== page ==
A good way to learn is with a teacher or a group of people trying to learn together, and a great way to find these kind of people is at a session--The Session lists not only tunes, but sessions in cities around the world. See if there's one nearby, go listen, and ask if anyone's offering lessons. It also helps enormously to listen to a lot of the music, and if you can, try to emulate the style on your own. If you work from sheet music, try especially hard to find a recording by a human so you can get a feel for how the style is applied.

I played for three or four years (through FSU's music department, which offered an elective class in irish fiddling). I used my normal violin that had gotten me through orchestra in high school, though after the second year I had the action lowered (bridge flattened) to see if it helped (I didn't notice any difference).
posted by VeritableSaintOfBrevity at 10:08 AM on January 29, 2009

MusicMoose.org has some free fiddle lessons.
posted by RussHy at 10:19 AM on January 29, 2009

I don't have specific fiddling resources but I also picked up my violin after a long time and discovered that my student-grade violin was just about unplayable after it had sat in its case for years. The neck had somehow gone crooked and it would have been difficult for me to reach higher positions accurately (I was told). Be sure to take it to a violin shop and get a once-over to make sure it's still in good shape (as well as the bow) so that you aren't struggling with the instrument itself.

There are definitely different bridges you can get if you think you'll be playing lots of double-stops, that have a flatter curve. But I would wait for that until you've regained some proficiency because otherwise you'll be hitting strings you don't mean to. So in essence I second Hellgirl's recommendation to just get playing with the setup you are used to and progress to making changes later.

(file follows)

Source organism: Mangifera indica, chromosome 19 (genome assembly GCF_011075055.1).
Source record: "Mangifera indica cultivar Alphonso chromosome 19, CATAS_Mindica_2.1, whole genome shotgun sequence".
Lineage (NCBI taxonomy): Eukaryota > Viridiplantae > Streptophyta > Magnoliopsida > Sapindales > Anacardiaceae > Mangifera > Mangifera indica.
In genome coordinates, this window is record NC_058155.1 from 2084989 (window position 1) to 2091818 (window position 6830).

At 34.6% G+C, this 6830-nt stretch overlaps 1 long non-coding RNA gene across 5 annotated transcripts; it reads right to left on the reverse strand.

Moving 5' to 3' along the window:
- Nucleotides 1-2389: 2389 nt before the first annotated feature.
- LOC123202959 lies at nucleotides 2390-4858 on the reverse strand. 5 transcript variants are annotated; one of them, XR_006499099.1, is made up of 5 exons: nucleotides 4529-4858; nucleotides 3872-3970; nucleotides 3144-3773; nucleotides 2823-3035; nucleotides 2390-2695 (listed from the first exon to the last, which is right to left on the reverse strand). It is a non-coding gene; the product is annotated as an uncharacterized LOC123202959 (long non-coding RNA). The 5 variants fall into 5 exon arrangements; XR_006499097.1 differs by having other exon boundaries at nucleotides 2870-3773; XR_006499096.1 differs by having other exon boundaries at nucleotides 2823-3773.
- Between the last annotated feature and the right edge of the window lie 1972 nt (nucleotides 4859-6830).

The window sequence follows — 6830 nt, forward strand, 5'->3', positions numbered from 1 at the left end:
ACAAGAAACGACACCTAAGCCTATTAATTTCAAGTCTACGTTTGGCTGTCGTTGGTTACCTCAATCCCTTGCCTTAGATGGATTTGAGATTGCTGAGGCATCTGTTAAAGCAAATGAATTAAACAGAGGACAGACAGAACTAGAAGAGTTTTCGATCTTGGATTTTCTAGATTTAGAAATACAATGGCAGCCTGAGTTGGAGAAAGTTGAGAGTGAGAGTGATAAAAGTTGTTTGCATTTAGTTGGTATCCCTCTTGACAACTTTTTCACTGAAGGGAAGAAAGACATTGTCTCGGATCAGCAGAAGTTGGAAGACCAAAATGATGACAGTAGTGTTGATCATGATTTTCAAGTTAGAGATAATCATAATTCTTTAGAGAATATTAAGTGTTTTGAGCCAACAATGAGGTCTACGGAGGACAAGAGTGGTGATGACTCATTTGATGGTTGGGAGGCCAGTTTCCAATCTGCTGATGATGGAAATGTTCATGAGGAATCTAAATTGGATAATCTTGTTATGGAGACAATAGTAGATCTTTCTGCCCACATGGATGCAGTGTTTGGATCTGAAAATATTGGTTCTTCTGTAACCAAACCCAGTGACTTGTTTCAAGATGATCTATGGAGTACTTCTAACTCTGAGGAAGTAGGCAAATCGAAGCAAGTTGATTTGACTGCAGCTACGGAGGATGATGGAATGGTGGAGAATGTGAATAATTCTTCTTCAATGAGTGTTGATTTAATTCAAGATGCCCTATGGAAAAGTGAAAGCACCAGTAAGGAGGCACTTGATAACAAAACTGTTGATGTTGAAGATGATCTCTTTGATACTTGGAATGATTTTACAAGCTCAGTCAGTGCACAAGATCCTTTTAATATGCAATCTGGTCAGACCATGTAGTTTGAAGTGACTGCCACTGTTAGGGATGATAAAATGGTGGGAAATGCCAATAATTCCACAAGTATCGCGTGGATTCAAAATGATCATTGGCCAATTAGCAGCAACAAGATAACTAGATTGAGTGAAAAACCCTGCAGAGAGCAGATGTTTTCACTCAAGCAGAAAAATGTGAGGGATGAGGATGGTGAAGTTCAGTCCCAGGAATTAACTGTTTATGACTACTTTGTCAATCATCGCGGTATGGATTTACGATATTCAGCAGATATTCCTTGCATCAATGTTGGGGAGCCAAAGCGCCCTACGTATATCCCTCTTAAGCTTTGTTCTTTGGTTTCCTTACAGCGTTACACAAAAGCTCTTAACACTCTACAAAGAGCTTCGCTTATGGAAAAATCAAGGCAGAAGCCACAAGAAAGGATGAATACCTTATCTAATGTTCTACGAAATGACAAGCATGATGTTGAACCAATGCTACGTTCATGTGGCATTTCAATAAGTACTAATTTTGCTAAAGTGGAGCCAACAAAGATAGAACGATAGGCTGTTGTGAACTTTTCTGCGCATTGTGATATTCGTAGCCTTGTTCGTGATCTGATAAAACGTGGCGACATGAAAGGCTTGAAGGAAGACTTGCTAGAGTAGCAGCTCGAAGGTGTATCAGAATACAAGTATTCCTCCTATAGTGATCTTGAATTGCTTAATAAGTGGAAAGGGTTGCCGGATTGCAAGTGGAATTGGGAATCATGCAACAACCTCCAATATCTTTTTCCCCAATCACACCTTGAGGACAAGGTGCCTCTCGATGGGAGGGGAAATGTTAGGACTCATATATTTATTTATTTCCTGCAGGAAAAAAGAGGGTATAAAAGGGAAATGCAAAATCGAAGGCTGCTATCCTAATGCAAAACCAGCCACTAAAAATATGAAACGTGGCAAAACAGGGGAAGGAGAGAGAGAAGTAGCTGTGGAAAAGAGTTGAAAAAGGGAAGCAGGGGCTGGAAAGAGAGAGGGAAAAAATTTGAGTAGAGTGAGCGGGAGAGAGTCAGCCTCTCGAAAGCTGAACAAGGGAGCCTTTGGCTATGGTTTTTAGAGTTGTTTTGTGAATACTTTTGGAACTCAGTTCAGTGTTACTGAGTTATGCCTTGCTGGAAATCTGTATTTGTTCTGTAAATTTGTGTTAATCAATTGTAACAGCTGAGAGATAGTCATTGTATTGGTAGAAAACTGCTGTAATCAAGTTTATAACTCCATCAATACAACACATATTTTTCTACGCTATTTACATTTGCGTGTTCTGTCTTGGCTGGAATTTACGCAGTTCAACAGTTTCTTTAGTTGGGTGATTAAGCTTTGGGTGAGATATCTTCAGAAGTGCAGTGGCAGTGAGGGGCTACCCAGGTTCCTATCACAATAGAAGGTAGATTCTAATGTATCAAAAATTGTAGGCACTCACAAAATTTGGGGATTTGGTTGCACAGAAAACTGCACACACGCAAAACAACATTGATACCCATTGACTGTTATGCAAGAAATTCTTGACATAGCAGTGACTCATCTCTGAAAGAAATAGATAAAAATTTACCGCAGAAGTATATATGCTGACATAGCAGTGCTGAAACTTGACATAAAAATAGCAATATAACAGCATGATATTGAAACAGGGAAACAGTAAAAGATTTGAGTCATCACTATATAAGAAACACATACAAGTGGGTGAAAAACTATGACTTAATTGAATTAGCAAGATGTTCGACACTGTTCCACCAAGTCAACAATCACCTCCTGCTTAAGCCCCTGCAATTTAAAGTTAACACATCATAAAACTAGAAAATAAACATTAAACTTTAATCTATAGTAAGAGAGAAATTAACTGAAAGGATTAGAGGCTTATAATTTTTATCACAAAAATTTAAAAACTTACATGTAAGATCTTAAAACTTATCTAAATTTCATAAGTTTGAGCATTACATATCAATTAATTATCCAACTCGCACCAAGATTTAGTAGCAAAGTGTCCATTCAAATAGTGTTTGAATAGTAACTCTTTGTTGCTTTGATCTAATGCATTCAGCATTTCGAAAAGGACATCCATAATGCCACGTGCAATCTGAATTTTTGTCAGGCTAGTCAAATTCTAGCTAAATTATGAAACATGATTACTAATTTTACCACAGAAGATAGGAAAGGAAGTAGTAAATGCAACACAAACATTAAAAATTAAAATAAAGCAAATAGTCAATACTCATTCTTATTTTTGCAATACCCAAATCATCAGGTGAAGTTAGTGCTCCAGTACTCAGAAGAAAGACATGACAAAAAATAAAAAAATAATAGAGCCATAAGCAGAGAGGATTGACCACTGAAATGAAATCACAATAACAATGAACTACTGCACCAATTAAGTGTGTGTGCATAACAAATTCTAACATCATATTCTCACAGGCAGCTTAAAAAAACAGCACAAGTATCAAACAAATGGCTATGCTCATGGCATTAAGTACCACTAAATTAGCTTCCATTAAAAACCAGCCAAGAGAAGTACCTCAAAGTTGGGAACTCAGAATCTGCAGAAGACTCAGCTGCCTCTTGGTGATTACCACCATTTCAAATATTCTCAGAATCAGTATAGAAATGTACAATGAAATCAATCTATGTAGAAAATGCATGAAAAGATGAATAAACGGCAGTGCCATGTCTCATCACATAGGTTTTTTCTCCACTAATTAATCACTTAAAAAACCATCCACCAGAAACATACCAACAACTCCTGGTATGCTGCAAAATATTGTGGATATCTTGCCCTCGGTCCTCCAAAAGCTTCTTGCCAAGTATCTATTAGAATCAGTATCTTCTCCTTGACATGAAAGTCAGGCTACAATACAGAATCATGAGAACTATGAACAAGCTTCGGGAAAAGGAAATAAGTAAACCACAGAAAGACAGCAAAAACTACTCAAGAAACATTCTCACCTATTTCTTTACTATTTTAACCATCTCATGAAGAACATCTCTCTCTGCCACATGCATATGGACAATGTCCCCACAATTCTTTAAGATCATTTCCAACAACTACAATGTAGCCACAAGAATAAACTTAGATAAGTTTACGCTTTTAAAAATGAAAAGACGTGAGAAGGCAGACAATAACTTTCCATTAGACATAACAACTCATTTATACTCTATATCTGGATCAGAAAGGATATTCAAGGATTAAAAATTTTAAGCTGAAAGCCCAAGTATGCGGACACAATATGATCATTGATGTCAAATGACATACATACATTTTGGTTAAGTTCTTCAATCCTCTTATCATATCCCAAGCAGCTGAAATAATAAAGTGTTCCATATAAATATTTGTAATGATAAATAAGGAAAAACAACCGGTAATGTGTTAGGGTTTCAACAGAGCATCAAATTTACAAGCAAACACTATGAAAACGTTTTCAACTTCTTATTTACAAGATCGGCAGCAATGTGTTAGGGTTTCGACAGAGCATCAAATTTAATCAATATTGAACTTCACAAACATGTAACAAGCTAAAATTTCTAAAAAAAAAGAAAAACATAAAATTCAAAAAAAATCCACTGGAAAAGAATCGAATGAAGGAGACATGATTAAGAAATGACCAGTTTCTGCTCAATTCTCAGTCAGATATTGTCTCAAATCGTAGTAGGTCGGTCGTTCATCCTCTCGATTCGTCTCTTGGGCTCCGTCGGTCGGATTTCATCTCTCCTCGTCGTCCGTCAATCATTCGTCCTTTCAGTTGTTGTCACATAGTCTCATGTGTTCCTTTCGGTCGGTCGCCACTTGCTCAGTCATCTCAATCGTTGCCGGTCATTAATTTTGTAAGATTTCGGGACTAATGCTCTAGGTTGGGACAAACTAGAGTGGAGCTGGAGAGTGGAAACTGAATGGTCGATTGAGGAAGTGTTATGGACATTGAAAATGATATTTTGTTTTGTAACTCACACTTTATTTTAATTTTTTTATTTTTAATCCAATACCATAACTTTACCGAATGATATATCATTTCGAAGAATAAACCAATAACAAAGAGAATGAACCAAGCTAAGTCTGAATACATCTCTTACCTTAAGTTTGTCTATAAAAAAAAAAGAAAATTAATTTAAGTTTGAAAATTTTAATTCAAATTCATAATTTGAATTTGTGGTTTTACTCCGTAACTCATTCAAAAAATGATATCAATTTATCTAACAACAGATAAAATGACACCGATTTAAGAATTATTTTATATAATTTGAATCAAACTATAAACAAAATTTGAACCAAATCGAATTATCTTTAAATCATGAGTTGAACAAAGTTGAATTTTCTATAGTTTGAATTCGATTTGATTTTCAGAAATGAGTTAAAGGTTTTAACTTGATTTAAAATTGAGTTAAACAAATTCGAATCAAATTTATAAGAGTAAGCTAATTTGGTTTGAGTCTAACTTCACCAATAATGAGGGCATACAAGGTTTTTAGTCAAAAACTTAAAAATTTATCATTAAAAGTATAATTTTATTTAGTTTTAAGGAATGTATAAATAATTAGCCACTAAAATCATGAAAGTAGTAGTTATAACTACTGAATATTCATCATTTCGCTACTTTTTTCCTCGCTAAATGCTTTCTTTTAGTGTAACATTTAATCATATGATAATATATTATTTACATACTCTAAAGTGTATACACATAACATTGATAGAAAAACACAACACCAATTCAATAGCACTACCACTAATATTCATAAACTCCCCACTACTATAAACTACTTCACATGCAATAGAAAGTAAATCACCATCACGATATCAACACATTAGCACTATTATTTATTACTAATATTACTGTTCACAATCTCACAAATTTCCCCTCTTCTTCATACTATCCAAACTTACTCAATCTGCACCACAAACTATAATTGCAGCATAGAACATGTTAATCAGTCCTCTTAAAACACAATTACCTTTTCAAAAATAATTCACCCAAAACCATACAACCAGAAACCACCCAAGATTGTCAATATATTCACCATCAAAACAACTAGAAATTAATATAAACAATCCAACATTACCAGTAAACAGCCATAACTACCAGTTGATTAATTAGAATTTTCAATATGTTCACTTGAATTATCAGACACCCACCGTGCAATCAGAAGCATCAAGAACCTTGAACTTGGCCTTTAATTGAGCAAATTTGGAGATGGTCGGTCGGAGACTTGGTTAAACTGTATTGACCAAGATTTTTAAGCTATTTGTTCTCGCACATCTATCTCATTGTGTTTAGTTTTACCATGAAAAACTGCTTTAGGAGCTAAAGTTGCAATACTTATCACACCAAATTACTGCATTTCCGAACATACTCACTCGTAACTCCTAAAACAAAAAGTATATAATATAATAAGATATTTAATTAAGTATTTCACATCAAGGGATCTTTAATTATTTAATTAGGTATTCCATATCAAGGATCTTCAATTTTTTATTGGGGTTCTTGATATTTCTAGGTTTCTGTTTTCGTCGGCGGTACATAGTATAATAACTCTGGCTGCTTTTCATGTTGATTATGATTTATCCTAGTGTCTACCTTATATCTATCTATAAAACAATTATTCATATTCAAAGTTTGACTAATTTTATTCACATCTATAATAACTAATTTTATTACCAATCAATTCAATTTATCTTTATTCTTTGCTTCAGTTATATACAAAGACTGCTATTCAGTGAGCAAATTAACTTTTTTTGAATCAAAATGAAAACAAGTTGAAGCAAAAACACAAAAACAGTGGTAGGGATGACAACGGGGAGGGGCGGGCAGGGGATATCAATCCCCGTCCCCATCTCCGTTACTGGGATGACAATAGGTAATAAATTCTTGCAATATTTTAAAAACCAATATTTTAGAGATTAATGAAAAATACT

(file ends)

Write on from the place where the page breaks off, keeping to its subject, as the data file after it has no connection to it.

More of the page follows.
posted by cabingirl at 10:52 AM on January 29, 2009

I found a great fiddle teacher on Craig's List - it's worth a shot!
posted by robinpME at 11:16 AM on January 29, 2009

If you're looking to teach yourself, you might consider books from Elderly Instruments.

They have a selection of Irish Fiddle Tunes, Scottish Fiddle Tunes, Basic Fiddle Instruction, Old Time Fiddle Instruction, and so on. In addition (and this might be the most helpful thing), they have a typically well-versed staff who can help you pick what is best for you.
posted by plinth at 11:40 AM on January 29, 2009

NPR had a story last week about saving and sharing old timey music: The Field Recorders Collective
posted by TDIpod at 12:04 PM on January 29, 2009

posted by K.P. at 1:34 PM on January 29, 2009

Your ear is your best tool. Old Time fiddlers didn't have music training, and rarely could read music, but they knew the music of their community and had it in their head... and if they were real musicians they managed to get it into their fiddles.

You need to listen to a lot of traditional fiddle music, which was usually played by folks with no classical trraining. You can find huge amounts on the web, a good thing since many of the best good recordings are decidely non-commercial. After a whiloe the style youove will take over your brain and your cerebellum-finger waltz will take it from there.